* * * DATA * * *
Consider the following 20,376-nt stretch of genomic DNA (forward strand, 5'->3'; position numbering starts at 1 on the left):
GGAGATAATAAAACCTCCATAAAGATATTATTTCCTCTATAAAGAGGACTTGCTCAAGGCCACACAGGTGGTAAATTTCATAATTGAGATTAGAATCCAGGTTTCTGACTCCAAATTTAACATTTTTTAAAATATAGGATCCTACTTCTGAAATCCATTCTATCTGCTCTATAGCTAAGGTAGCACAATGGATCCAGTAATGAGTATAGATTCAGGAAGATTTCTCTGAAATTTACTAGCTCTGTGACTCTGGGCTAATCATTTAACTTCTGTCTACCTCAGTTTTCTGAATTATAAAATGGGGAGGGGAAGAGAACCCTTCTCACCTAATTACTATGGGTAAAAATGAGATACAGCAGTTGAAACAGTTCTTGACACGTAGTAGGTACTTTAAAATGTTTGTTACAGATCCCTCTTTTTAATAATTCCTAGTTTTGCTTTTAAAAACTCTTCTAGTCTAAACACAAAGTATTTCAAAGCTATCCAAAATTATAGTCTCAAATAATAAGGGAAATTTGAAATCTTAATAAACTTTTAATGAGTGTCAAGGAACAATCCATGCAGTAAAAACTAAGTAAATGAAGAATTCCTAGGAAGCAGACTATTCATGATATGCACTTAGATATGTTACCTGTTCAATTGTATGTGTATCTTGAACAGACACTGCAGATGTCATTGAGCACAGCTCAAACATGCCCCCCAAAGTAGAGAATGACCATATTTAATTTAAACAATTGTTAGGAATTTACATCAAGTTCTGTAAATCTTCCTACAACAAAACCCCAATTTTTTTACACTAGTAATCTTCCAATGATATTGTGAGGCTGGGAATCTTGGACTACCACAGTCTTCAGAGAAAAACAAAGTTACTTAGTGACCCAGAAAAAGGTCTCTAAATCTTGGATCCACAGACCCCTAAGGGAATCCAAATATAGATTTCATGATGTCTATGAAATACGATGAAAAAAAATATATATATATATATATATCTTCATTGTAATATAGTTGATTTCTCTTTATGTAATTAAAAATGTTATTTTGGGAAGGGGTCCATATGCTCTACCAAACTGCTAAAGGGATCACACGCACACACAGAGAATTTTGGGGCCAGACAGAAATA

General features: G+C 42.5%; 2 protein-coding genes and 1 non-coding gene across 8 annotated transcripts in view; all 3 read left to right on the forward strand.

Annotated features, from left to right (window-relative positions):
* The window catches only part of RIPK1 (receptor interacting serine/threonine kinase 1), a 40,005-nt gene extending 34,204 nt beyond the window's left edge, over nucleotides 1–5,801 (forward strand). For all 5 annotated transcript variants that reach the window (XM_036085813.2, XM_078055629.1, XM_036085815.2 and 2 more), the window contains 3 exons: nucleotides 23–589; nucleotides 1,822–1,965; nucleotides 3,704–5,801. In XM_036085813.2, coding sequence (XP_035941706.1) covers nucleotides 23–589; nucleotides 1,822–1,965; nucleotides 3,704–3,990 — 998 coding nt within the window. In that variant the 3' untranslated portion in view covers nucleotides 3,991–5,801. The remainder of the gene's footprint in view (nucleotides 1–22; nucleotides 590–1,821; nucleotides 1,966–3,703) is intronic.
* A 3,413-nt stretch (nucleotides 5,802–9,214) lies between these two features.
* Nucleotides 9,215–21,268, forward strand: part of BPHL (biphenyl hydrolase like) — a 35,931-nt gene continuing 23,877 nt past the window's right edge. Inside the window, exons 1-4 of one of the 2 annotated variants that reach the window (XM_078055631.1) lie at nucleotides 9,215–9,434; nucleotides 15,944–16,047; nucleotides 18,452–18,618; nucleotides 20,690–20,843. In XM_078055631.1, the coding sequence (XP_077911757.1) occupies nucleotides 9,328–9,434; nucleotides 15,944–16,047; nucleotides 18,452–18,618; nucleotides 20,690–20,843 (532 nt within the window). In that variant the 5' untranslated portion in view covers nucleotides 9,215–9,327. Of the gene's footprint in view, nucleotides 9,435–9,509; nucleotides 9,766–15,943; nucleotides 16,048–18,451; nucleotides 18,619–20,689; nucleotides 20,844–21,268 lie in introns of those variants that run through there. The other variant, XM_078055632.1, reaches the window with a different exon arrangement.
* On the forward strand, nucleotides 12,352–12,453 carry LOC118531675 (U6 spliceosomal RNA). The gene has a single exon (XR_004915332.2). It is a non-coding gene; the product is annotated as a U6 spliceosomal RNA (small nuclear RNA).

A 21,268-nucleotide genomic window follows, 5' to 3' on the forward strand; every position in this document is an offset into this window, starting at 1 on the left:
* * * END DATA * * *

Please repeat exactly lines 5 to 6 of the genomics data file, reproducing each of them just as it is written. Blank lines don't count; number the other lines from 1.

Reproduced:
* The window catches only part of RIPK1 (receptor interacting serine/threonine kinase 1), a 40,005-nt gene extending 34,204 nt beyond the window's left edge, over nucleotides 1–5,801 (forward strand). For all 5 annotated transcript variants that reach the window (XM_036085813.2, XM_078055629.1, XM_036085815.2 and 2 more), the window contains 3 exons: nucleotides 23–589; nucleotides 1,822–1,965; nucleotides 3,704–5,801. In XM_036085813.2, coding sequence (XP_035941706.1) covers nucleotides 23–589; nucleotides 1,822–1,965; nucleotides 3,704–3,990 — 998 coding nt within the window. In that variant the 3' untranslated portion in view covers nucleotides 3,991–5,801. The remainder of the gene's footprint in view (nucleotides 1–22; nucleotides 590–1,821; nucleotides 1,966–3,703) is intronic.
* A 3,413-nt stretch (nucleotides 5,802–9,214) lies between these two features.